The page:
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Sowing And Reaping by Dwight L. Moody

CHAPTER V. A Man Reaps More Than He Sows.

A MAN REAPS MORE THAN HE SOWS.

|But other fell into good ground, and brought forth fruit, some a hundredfold, some sixtyfold, some thirtyfold.| -- Matt. xiii: 8.

If I sow a bushel, I expect to reap ten or twenty bushels. I can sow in one day what will take ten men to reap. The Spaniards have this proverb: |Sow a thought and reap an act. Sow an act, and reap a habit. Sow a habit, and reap a character. Sow a character and reap a destiny.| And it takes a longer time to reap than to sow. I have heard of a certain kind of bean that reproduces itself a thousand fold. One thistle-down which blew from the deck of a vessel is said to have covered with thistles the entire surface of a South Sea island. The oak springs from an acorn, the mighty Mississippi from a little spring.

One glass of whisky may lead to a drunkard's death. One lie may ruin a man's career. One error in youth may follow a man all through life. Some one has said that many a Christian spends half his time trying to keep down the sprouts of seed sown in his young days. Unless it is held in check, the desire to |have a drink| will become a consuming thirst; the desire to |play a game of cards| an irresistible gambler's passion.

Abraham gave up his only son at God's bidding, and as the fruit of that act of obedience God gave him seed as numerous as the stars of the heaven and as the sands upon the seashore.

Jacob told one lie, and his ten sons came back with his lie multiplied tenfold. For twenty years Jacob mourned for Joseph, supposing that he was dead. I have no doubt that night after night he wept for Joseph, and in his dreams saw the boy torn to pieces, and heard his cries for help. It took him a long time to reap the harvest.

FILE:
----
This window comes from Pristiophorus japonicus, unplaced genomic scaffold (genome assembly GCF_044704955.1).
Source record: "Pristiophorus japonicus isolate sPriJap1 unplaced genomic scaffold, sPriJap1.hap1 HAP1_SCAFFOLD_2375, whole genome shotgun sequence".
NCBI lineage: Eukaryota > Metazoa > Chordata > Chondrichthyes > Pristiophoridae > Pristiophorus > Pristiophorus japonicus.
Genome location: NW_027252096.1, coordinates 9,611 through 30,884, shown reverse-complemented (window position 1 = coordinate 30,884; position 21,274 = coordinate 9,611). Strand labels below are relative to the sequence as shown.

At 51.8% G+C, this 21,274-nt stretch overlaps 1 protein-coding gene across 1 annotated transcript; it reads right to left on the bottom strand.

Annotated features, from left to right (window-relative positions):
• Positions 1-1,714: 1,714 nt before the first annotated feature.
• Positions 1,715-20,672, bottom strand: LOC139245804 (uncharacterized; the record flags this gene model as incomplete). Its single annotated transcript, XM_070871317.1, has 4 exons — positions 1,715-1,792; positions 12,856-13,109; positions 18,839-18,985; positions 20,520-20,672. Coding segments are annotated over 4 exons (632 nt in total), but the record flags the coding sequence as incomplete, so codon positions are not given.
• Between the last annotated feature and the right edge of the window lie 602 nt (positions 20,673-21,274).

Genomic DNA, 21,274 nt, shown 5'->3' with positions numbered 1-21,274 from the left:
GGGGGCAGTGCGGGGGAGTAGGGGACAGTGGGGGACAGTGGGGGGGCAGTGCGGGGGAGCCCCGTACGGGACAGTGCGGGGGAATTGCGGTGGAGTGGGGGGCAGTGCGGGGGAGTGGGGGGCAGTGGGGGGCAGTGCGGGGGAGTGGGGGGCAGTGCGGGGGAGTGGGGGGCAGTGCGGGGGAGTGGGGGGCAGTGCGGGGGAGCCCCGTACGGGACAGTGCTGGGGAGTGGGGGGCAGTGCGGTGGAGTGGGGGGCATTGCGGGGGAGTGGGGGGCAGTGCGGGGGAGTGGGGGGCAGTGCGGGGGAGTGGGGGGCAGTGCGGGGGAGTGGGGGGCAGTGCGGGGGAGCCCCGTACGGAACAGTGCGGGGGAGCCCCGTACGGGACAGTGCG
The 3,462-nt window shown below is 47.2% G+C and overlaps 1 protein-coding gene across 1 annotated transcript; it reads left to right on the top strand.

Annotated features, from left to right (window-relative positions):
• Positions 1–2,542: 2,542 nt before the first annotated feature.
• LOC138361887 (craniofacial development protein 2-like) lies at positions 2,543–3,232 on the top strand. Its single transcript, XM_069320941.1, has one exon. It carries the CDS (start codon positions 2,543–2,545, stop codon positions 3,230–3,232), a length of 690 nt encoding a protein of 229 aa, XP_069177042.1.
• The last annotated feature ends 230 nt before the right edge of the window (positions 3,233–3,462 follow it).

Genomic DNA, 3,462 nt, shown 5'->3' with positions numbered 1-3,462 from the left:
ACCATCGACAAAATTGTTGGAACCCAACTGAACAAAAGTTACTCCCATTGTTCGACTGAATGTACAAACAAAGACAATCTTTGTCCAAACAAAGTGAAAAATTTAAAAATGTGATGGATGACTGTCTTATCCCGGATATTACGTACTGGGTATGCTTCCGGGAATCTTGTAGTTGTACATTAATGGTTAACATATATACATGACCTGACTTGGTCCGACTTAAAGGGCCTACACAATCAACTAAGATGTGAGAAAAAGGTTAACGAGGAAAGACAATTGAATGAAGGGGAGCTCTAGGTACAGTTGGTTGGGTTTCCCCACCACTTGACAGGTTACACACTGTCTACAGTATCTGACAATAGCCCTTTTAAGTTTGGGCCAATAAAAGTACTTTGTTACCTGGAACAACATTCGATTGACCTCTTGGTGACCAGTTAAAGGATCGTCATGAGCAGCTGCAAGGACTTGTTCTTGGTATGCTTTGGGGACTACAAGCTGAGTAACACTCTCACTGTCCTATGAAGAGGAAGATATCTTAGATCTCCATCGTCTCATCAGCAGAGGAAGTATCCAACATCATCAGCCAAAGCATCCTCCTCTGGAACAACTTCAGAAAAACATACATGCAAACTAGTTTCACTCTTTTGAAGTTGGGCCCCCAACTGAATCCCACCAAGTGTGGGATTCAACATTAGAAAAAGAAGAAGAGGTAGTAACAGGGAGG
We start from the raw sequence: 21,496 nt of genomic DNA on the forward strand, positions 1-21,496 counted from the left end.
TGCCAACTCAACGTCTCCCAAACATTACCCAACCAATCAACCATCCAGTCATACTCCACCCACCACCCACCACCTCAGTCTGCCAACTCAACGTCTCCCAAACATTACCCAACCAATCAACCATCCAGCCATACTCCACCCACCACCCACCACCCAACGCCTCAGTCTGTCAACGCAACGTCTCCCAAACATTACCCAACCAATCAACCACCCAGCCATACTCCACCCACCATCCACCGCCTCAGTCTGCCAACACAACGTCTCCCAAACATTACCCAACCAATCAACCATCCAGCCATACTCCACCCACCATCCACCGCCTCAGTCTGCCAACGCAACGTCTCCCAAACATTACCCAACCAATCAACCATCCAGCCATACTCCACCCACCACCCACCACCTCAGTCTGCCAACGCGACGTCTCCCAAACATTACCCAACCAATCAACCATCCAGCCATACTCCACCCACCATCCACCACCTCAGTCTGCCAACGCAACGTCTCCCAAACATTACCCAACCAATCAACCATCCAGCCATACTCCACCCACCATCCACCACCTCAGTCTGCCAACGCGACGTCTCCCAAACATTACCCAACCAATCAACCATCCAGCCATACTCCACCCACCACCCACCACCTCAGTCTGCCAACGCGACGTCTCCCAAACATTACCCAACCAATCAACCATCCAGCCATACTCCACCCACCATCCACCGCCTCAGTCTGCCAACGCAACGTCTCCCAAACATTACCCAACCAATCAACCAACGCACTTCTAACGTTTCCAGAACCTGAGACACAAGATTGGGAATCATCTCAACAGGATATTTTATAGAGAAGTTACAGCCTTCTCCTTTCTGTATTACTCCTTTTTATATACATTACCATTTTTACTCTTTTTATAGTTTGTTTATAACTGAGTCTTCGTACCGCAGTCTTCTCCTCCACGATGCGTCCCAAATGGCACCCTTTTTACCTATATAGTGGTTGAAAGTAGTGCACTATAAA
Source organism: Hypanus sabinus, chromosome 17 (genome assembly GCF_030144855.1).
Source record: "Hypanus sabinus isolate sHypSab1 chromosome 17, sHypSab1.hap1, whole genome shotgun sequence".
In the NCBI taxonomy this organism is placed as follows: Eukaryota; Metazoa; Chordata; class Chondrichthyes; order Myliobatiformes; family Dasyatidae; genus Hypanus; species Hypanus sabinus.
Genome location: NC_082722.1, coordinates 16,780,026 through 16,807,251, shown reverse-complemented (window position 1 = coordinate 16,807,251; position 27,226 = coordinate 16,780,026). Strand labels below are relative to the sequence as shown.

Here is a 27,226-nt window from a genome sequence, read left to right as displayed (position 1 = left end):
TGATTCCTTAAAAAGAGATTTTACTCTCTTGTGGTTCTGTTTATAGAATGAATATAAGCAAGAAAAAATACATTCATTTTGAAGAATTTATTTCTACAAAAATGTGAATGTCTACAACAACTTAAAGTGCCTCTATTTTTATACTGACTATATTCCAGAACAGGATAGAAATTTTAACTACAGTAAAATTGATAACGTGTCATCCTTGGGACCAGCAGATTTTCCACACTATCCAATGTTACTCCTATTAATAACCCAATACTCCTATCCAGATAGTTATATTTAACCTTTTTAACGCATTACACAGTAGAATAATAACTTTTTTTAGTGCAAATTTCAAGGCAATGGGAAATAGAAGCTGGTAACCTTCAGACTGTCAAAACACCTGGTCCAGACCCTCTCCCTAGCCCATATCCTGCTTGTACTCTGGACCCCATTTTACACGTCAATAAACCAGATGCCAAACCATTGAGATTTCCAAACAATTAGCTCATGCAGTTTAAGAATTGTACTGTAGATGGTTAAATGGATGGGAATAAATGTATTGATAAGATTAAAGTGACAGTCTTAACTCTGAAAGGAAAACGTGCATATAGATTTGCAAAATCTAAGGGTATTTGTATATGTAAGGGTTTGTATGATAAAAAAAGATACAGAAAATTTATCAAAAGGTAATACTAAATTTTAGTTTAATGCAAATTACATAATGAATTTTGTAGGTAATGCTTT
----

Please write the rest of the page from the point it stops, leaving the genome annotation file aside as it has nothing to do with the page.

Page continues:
Israel murmured against God because of the report of the land of Canaan brought back by the spies. Had they not to reap a multiplied harvest? Listen: |After the number of the days in which ye searched the land, even forty days, each day for a year, shall ye bear your iniquities, even forty years, and ye shall know my breach of promise.|

When I made the remark in a meeting once that a man had to reap more than he sowed, a man in front of me dropped his head and sobbed aloud. After the meeting, a friend stepped up to him and said:

|What is your trouble?|

Pointing to me he said, |Every word that man has been saying is true. Four years ago I was the confidential clerk of a firm in this city. I have reason to believe that if I had continued as I began, I should have been in the firm now. But one night in a saloon under the influence of drink I committed a crime, and I was sent to the penitentiary, where I repented in sackcloth and ashes. To-day I came back for the first time, and went to the old house, and they ordered me out. I went to other business-houses I was acquainted with, and received the same treatment. I met men on the street whom I once knew, who had held inferior places to me, and I lifted my hat, but no one returned the bow.|

The man wrung his hands in agony and said, |It is all true, it takes a longer time to reap than to sow.|

Do you not believe it? Ask your neighbor who has drank up his character and reputation and home, and has brought a blight on his family. It takes a long time to build up a character, but you can blast it in a single hour.